Further expanding generous protected employee leaves, California now will require most private employers to provide up to five days of bereavement leave for a covered family member’s death. Assembly Bill 1949, which Governor Newsom signed, takes effect on January 1, 2023.
Background on Bereavement Leave
Before this new law, employee bereavement leave depended entirely on an employer’s policy. California law has not required that private employers provide bereavement leave. Previous efforts to require bereavement leave met with vetoes; Governor Schwarzenegger vetoed bereavement leave bills in 2007 and 2010, with Governor Brown following in 2011. The first bill would have mandated up to four days of unpaid leave, while the others sought up to three days.
In his 2010 veto of AB 2340, Governor Schwarzenegger stated that “[w]hile well-intentioned, the choice of whether or not to offer unpaid bereavement leave should be left to the employer.” He also expressed concern about imposing “new and somewhat ambiguous burdens on businesses as well as subjecting them to new threats of litigation over California-specific employment laws.”
In vetoing AB 325 in 2011, Governor Brown responded that granting bereavement leave “is the moral and decent thing to do and I believe that the vast majority of employers voluntarily make such an accommodation for the loss of a loved one” in any event, while also expressing concern over that bill’s provision allowing employees to go directly to court to sue over an alleged violation.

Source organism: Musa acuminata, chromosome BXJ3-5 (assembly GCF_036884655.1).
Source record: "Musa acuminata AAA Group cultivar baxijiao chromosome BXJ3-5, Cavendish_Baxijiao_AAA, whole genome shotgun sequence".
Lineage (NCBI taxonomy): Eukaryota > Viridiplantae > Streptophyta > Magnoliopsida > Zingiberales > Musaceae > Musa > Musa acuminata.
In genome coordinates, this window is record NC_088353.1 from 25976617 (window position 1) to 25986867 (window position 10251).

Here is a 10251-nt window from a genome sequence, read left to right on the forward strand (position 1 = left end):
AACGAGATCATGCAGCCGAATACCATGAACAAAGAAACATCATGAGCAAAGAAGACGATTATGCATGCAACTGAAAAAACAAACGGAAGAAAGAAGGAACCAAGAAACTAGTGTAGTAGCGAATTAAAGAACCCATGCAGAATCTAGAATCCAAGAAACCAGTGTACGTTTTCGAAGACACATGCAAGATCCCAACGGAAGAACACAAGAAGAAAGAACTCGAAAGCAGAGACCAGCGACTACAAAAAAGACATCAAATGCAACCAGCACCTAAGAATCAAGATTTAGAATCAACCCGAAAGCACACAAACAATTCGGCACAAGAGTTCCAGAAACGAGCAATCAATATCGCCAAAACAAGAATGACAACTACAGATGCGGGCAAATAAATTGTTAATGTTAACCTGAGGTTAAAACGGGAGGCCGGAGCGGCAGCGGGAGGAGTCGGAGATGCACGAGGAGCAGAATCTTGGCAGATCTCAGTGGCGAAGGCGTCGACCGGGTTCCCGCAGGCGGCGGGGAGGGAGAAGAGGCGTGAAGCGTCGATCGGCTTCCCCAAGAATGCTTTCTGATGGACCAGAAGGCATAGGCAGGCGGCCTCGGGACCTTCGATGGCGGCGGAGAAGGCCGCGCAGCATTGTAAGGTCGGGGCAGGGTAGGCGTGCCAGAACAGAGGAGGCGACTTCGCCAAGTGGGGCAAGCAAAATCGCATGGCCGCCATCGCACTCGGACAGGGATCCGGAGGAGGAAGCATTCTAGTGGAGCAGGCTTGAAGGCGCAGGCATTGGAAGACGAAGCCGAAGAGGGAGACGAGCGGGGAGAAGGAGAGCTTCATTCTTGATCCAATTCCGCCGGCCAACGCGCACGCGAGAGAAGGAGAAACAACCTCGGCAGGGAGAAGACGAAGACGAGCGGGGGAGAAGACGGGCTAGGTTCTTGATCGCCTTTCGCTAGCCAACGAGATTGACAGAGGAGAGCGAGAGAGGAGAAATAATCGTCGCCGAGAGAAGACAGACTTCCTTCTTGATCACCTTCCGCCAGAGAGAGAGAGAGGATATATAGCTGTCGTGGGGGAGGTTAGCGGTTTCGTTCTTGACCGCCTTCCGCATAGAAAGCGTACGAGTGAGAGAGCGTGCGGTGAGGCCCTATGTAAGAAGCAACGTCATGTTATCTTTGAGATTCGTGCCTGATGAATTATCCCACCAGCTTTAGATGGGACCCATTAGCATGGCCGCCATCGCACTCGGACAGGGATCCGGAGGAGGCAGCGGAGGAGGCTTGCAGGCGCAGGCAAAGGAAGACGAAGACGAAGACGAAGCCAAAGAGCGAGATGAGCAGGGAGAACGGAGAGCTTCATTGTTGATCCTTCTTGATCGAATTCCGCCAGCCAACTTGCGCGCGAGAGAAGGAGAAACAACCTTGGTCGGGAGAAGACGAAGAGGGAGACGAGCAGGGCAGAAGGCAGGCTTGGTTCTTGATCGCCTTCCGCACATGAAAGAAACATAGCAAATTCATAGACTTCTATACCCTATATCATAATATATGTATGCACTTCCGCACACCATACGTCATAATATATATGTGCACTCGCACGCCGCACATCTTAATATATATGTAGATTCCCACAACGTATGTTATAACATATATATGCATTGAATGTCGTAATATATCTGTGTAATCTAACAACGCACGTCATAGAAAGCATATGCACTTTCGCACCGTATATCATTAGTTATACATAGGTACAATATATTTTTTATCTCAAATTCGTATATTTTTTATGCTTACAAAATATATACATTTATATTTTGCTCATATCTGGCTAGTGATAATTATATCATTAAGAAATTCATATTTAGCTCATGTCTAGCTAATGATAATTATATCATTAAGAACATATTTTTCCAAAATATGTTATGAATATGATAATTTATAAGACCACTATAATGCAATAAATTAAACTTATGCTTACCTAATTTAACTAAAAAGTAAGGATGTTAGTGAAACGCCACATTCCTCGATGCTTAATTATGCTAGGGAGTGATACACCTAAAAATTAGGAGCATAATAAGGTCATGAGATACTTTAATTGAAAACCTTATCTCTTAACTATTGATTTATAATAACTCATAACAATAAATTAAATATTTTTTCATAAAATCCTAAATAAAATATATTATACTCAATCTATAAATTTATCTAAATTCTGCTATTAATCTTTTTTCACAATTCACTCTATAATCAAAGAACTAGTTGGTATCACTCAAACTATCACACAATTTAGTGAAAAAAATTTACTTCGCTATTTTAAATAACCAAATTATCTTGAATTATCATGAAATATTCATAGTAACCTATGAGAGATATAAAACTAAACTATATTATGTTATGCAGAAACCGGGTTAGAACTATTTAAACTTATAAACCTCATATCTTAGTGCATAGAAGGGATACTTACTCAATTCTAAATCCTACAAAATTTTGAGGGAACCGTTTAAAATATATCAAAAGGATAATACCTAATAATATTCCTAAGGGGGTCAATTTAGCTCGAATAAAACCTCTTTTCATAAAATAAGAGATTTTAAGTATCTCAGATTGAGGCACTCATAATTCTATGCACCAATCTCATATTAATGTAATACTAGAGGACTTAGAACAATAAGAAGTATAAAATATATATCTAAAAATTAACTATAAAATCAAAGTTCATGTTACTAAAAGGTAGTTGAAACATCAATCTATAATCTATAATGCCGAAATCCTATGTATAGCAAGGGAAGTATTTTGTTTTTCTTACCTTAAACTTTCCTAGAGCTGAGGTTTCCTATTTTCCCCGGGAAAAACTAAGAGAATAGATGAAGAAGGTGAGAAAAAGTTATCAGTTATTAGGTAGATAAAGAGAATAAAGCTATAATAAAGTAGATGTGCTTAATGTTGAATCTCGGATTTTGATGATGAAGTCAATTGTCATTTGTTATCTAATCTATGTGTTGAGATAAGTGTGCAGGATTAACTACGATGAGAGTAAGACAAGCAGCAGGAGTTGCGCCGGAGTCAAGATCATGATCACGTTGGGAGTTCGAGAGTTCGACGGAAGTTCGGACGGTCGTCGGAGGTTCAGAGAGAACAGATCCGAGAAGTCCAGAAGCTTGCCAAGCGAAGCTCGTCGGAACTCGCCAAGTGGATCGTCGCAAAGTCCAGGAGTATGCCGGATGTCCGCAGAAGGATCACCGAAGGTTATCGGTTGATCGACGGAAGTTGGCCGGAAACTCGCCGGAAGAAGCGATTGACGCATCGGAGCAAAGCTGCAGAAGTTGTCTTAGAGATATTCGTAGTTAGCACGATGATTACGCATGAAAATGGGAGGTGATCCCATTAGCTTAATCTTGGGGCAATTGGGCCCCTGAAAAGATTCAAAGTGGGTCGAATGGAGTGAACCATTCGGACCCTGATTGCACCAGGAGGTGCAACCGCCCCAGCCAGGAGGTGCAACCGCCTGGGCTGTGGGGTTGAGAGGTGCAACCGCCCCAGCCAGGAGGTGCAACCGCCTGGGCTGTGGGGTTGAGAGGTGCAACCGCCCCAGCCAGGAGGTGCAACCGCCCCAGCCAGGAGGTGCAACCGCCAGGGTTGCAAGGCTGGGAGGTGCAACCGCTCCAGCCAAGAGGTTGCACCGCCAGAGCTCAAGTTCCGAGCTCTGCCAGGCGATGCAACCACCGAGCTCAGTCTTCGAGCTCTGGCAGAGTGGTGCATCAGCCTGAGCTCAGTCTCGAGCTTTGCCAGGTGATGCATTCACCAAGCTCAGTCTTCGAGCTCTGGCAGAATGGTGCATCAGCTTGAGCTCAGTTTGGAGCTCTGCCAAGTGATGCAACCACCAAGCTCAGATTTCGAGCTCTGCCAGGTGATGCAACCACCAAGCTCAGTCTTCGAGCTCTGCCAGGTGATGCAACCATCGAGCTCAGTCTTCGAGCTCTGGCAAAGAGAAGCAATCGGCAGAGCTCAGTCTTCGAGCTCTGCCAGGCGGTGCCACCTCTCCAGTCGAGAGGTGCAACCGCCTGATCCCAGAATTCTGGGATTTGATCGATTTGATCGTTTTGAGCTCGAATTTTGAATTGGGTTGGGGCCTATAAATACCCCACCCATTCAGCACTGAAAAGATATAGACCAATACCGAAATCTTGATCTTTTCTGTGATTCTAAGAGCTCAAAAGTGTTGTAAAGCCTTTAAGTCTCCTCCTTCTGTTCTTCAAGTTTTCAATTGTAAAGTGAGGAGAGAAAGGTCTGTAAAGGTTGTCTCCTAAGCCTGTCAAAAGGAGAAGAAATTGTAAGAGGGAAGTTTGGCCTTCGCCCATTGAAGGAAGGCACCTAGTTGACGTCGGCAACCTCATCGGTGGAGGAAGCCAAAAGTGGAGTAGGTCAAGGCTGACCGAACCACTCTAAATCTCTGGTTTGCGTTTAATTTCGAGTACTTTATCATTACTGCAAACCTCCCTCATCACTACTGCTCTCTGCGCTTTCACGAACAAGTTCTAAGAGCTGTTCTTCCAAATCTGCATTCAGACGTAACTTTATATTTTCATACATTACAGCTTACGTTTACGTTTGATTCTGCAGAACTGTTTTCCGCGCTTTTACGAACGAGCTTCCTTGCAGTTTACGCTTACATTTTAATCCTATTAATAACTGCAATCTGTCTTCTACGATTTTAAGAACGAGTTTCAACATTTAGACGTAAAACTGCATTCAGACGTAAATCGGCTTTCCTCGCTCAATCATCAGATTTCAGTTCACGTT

Other than California, only Oregon, Illinois, and Maryland have state bereavement leave laws covering private employers. Illinois’ expanded bereavement leave law also takes effect on January 1, 2023.
What Does AB 1949 Do?
AB 1949 requires most employers to allow employees to take up to five days of bereavement leave as a protected absence upon the death of certain family members. The covered family members are a spouse, child, parent, sibling, grandparent, grandchild, state-registered domestic partner, and parent-in-law – using the same definitions as the California Family Rights Act (CFRA) for family and medical leave. Although added to the CFRA sections of the California Government Code, bereavement leave taken under AB 1949 does not count against an employee’s 12 workweeks of available CFRA leave each year. AB 1949 mandates additional leave.
An employee does not have to take the five days of bereavement leave consecutively. Instead, an employee may use the leave intermittently. Bereavement leave must be “completed within three months of the date of death of the family member.” For example, an employee could take three days immediately upon a family member’s passing, followed by two days for a memorial service weeks later. To be eligible, an employee must have been employed for at least 30 days before the commencement of leave.
Significantly, the new law does not limit employees to a total of five days of bereavement leave per year. Nor does it place any limit on how much bereavement leave an employee may take in a year. Without limitation, AB 1949 allows an employee to take up to five days of bereavement leave per covered family member, or per occurrence. Thus, if an employee even more tragically has more than one covered family member pass away in a year, that employee will be eligible to take multiple bereavement leaves, with up to five days for each death.
For an employee to use bereavement leave, an employer may require an employee to supply documentation of a family member’s death. An employer may request this information “within 30 days of the first day of the leave.” As examples of acceptable documentation, the new law lists “a death certificate, a published obituary, or written verification of death, burial, or memorial services from a mortuary, funeral home, burial society, crematorium, religious institution, or governmental agency.”